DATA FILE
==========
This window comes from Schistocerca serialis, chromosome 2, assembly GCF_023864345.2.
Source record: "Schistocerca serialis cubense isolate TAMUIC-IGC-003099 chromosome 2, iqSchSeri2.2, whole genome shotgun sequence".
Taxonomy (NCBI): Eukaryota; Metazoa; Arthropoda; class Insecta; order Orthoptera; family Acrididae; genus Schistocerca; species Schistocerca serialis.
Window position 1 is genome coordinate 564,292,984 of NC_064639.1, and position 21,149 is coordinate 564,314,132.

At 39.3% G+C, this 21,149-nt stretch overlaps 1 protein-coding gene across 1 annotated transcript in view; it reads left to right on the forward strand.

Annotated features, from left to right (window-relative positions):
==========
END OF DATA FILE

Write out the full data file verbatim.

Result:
This window comes from Schistocerca serialis, chromosome 2, assembly GCF_023864345.2.
Source record: "Schistocerca serialis cubense isolate TAMUIC-IGC-003099 chromosome 2, iqSchSeri2.2, whole genome shotgun sequence".
Taxonomy (NCBI): Eukaryota; Metazoa; Arthropoda; class Insecta; order Orthoptera; family Acrididae; genus Schistocerca; species Schistocerca serialis.
Window position 1 is genome coordinate 564,292,984 of NC_064639.1, and position 21,149 is coordinate 564,314,132.

At 39.3% G+C, this 21,149-nt stretch overlaps 1 protein-coding gene across 1 annotated transcript in view; it reads left to right on the forward strand.

Annotated features, from left to right (window-relative positions):